The holidays are right around the corner, and both consumers and shop owners are taking advantage of the internet during this period of time. Online shopping has grown dramatically in the U.S. over the years. As a matter of fact, in 2014, Cyber Monday, which is basically the online version of Black Friday, surpassed $2 billion in sales. Each year, the number is expected to increase. The reason for this is likely due to many trying to avoid the chaos of holiday shopping in person. Packed shopping malls, long-lines, and cramped parking lots? No thanks.
Now, although online shopping is making the lives of both buyers and sellers easier, cyber hackers are doing a good job of making it complicated.
October was National Cyber Security Awareness Month. In this day and age, with people flocking to the internet instead of retail shops, online security needs to be at the forefront of every company’s strategy.
What measures can retailers take to protect themselves online?
First off, retailers need to use two factor authentications for all of their sales, marketing, and e-commerce platforms. Passwords should never be saved within any files and should also be changed frequently to avoid hacking at all costs. All data within the website, both front-end and back-end, should be encrypted and hashed.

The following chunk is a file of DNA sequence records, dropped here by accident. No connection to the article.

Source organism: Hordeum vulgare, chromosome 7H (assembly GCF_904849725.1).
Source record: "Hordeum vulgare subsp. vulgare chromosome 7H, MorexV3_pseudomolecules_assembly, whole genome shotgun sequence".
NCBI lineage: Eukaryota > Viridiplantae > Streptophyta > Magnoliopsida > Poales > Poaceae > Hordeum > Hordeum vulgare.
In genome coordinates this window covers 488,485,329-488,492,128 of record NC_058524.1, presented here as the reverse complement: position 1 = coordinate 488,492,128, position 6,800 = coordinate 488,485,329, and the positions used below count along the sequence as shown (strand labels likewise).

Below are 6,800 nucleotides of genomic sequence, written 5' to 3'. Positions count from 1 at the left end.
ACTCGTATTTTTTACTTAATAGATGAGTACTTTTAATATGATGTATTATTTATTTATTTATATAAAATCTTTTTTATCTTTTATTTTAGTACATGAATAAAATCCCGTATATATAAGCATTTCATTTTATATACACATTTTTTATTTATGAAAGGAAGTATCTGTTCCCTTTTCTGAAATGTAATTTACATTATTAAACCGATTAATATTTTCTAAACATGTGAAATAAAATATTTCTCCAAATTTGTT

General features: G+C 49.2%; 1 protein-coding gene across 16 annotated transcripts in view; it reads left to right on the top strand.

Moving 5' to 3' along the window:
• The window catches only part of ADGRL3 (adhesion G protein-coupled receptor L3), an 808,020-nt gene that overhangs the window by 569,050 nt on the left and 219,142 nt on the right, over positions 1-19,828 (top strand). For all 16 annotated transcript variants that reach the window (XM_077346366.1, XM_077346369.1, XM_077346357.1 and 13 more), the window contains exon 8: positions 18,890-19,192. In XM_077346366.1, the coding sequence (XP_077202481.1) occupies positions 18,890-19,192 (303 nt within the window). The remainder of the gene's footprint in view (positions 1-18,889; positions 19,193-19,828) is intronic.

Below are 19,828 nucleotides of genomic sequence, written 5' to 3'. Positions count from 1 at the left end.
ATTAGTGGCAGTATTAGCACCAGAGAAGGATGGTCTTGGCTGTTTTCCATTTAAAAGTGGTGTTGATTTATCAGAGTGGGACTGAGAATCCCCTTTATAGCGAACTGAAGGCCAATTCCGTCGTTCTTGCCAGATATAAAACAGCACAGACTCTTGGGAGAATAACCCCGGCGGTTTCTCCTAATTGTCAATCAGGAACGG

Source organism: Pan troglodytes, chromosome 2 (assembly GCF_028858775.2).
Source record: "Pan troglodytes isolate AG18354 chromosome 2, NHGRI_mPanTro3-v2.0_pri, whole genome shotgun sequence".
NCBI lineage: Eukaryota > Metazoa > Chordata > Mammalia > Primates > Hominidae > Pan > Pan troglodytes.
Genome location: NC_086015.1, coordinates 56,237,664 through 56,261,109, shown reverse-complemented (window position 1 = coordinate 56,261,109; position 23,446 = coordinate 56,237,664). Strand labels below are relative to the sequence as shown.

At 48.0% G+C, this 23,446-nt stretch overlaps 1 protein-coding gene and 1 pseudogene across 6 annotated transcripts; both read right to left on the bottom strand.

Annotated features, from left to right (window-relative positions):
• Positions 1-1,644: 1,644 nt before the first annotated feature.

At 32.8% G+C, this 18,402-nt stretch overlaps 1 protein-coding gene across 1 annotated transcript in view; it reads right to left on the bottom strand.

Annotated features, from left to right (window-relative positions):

One of the simplest things that people don’t often take into consideration are the security alerts from malware and anti-virus detection programs, cyber security, and web monitoring. These programs were made specifically to warn you about the incoming cyber threats, yet most people never really seem to give them any importance. So be sure to not ignore or leave them unanswered.
With consumer shopping habits rapidly shifting online, how can retailers keep up? Is there a way to outwit hackers?
Retailers should choose a cyber security company that offers a strong security features such as separated internal admin and external customer facing areas.
Here are some other tips retailers should take into consideration.
Don’t allow guest checkouts.
Only use an HTTPS connection.
Never store sensitive data (and if you must, encrypt it.)
Enforce credit card and address verification.
Have a disaster recovery plan in place that will fully restore your systems in case of a cyber attack.
Remember, there is a big difference between IT and cybersecurity. They both play two clearly distinct functions. Never ask your “IT guy” to take care of your website’s security. Hire a security analyst to take care of that. Hackers will always be a threat to websites. So the only way to protect yourself and your company is to consistently upgrade and update your security policies and infrastructure.
What can consumers do to protect themselves online?
While most people think this is only a problem for retailers, consumers can be hit hard by hackers too.The first thing you want to do is search within a company’s website for its privacy and security policies. This will give you the peace of mind that you are shopping on a website that has a security system in place that will safely guard your personal and credit card information. Then, be sure to verify if the checkout process is secure. Make sure the website you are on provides you with “full encryption” over the credit card transaction. Shop around, keep your receipts, and if you are concerned, do due diligence.
For more information about cyber security during the holiday season, stay tuned to our blog.